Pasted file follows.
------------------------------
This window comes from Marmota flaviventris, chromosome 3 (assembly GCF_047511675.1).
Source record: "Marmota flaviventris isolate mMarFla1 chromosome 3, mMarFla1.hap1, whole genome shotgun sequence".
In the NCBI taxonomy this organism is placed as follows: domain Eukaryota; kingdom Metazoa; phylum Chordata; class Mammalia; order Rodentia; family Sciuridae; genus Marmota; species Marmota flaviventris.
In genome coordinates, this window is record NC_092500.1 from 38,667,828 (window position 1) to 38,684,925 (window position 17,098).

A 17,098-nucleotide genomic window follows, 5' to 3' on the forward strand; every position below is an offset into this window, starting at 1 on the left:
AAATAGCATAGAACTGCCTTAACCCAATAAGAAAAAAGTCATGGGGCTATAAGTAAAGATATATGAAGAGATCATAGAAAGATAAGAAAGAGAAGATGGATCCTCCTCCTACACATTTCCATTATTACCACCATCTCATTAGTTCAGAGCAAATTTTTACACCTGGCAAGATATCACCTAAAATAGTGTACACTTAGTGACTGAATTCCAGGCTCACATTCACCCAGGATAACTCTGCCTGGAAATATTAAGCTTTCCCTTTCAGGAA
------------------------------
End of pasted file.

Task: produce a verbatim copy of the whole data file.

This window comes from Marmota flaviventris, chromosome 3 (assembly GCF_047511675.1).
Source record: "Marmota flaviventris isolate mMarFla1 chromosome 3, mMarFla1.hap1, whole genome shotgun sequence".
In the NCBI taxonomy this organism is placed as follows: domain Eukaryota; kingdom Metazoa; phylum Chordata; class Mammalia; order Rodentia; family Sciuridae; genus Marmota; species Marmota flaviventris.
In genome coordinates, this window is record NC_092500.1 from 38,667,828 (window position 1) to 38,684,925 (window position 17,098).

A 17,098-nucleotide genomic window follows, 5' to 3' on the forward strand; every position below is an offset into this window, starting at 1 on the left:
AAATAGCATAGAACTGCCTTAACCCAATAAGAAAAAAGTCATGGGGCTATAAGTAAAGATATATGAAGAGATCATAGAAAGATAAGAAAGAGAAGATGGATCCTCCTCCTACACATTTCCATTATTACCACCATCTCATTAGTTCAGAGCAAATTTTTACACCTGGCAAGATATCACCTAAAATAGTGTACACTTAGTGACTGAATTCCAGGCTCACATTCACCCAGGATAACTCTGCCTGGAAATATTAAGCTTTCCCTTTCAGGAA